IN A LAND OF PAPER GODS at Pages of Hackney
March 29, 2016
Last Thursday night saw Rebecca Mackenzie read from her book, In a Land of Paper Gods – a debut which, if you’ve been within five feet of me over the last nine months you will know is something of a favourite. The event took place at the warm and welcoming Pages of Hackney bookshop, happily indoors, away from the Easter weekend’s annual promise of rain.
I was looking forward to the evening, confident of how well Rebecca reads from her book (if you don’t believe me, then do listen to this interview, including a reading, over on the World Service [from 12.18]). Thursday night’s event, however, carried the additional intrigue that she was to be accompanied by her friend, the musician and composer Reynaldo Young. I had little idea of what was to be in store for us all, though was sure it was going to reward its sell-out audience: Rebecca is always pushing boundaries with her creativity – her performances, her writing, her poetry – and each jump into the creative breach is a pleasure to witness. This night was a prime example of this, where Rebecca spellbound the audience, in happy communion with Reynaldo’s musical delights.
‘“The bathroom was filled with it’s very own steam cloud and the green tiled floor was slippery underfoot…”,’ Rebecca began, as Reynaldo matched the scene-setting by playing – wait for it – some sort of cups, on top of an upturned cymbal, on top of a bongo-type-drum, all with a bow. These instruments may actually go by other names, but for the sake of this post these details are obfuscated by the mists atop a Chinese mountain. Aha! Now you can balk at my pretention, not my deficient descriptive skills (both?!).
‘“It was Saturday night, and Saturday night…”,’ pause for effect, ‘“…was bath night.”’ You know when music heralds forthcoming mischief and humour? A playful tune, no less, emanated from Reynaldo’s recently donned guitar, and Rebecca continued her reading, in which our protagonist Henrietta S. Robertson, voices her frustration at having to share a bath with Big Bum Eileen (‘“Big Bum Eileen settled into the bath first and took the tapless end.”’). For my part, I sat on the stairs and listened in with happy familiarity at this acutely observed boarding school scene. But wait! It was the same scene, but not as I know it. Rebecca and Reynaldo veered off the book’s printed page and gave the shop’s audience something surprising and special: a song! To a rock’n’roll bluesy melody Rebecca sang, in character, Etta’s lament at ‘Big Bum Eileen… Big Bum Eileen… She’s the biggest bum I’ve ever seen… Big Bum Eileen’, and so it went on, making mention of Eileen’s big kneecaps (‘bigger than a baby’s skull!’). The seriousness of Rebecca’s performance, and the levity of her song’s subject was cause for much laughter in the audience, no less because Rebecca was joined on stage by a very small audience member – Laleh – who entered stage left, teddy bear in hand, and lorded over the scene with the youthful defiance that would have been found in the very bathroom scene Rebecca was describing.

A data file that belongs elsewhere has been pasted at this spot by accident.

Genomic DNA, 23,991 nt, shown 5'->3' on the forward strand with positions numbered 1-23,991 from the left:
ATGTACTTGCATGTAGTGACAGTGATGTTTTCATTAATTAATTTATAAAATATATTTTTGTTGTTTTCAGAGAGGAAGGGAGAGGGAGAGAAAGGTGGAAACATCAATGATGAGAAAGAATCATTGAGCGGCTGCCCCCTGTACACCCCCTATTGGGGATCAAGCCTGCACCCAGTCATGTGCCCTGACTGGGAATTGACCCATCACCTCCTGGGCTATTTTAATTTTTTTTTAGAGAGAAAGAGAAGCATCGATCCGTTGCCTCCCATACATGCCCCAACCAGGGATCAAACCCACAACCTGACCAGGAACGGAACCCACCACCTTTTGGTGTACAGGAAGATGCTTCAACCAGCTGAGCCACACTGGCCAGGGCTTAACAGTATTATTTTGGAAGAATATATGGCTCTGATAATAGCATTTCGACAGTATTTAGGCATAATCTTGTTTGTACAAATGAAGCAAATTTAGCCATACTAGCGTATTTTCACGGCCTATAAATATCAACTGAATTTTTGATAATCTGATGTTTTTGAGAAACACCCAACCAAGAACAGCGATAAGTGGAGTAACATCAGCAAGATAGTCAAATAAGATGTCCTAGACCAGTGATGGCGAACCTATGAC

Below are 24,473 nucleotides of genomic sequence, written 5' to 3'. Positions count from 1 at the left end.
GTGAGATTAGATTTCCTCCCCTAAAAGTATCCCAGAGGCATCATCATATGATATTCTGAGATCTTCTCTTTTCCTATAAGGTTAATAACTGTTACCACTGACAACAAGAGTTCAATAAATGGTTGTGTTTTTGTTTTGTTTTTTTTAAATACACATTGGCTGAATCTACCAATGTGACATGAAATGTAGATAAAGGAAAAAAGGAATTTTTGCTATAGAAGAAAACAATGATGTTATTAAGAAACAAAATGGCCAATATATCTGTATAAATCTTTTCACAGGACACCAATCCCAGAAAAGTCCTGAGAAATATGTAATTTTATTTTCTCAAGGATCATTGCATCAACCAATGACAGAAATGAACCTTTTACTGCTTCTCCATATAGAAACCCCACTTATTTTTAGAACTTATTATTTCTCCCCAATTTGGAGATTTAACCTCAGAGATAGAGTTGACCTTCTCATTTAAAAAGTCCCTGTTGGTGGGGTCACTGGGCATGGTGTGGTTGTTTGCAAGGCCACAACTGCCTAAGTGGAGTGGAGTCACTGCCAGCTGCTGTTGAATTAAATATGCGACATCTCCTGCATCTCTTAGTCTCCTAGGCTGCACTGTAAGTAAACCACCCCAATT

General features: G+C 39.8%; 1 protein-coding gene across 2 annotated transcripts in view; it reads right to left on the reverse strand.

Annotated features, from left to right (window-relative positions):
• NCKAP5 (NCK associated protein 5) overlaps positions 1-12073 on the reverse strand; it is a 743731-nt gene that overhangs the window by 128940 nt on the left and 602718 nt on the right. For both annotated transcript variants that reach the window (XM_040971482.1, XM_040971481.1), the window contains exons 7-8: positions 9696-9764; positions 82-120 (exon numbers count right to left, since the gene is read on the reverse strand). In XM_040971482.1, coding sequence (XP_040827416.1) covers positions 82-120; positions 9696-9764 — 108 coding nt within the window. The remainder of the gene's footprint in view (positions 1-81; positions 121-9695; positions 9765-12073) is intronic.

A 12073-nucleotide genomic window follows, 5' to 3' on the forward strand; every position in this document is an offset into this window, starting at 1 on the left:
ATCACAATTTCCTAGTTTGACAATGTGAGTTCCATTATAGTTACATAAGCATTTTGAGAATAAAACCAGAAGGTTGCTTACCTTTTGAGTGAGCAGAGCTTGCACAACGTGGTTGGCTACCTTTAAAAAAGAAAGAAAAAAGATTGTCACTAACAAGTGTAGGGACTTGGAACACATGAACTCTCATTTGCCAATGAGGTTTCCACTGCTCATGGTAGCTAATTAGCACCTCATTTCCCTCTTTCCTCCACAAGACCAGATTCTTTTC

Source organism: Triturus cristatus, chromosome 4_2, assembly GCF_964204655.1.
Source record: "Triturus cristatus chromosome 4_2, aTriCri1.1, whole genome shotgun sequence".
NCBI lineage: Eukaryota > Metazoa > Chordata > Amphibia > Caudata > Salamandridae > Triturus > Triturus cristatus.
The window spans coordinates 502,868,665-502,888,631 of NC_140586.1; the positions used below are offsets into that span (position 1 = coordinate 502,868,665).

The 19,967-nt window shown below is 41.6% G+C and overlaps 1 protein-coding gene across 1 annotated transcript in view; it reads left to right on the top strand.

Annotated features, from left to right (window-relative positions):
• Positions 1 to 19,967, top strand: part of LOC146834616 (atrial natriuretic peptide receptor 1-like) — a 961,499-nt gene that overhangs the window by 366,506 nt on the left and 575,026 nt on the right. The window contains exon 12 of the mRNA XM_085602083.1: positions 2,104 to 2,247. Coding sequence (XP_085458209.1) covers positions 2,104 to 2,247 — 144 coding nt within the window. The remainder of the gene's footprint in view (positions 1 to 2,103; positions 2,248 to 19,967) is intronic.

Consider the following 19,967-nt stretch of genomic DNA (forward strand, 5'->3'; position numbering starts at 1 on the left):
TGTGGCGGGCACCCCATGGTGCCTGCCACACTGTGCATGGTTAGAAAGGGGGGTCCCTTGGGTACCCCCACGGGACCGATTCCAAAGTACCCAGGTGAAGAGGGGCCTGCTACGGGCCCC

Rebecca had us captivated: she’s a bewitching presence on stage, and if we shut our eyes, we might have thought we were listening to a Radio 4 dramatisation, such was the quality of the spoken word and its accompanying score.
That the performance played around with the book’s form wasn’t the only happy surprise of the evening. It turned out that several of Rebecca’s old school friends from her time in Malaysia had conspired together to surprise her at the event and, on top of this, two alumni from Chefoo Missionary School – a photo from which was one of Rebecca’s inspirations from the book – came along, too.
So, a lovely evening in all, for which Tinder Press would like to extend a very many thanks to Jo and the team at Pages of Hackney; to Reynaldo Young for playing so princely; and of course to Rebecca, whose creativity we feel so lucky to be able to enjoy. More of this please. And more of Etta*.
Want to learn more about Rebecca’s portfolio? Proof that Rebecca’s star is ascending can be found here.
*When quizzed on whether Rebecca was planning on writing more on Etta and her life beyond the end of In a Land of Paper Gods, Rebecca admitted that she still has questions herself about the goings-on of Etta’s life, ‘which is a good place to start.’ Without Etta’s ability for prophecy, the Tinder Press team will simply have to nod emphatically in agreement.
By Ella Bowman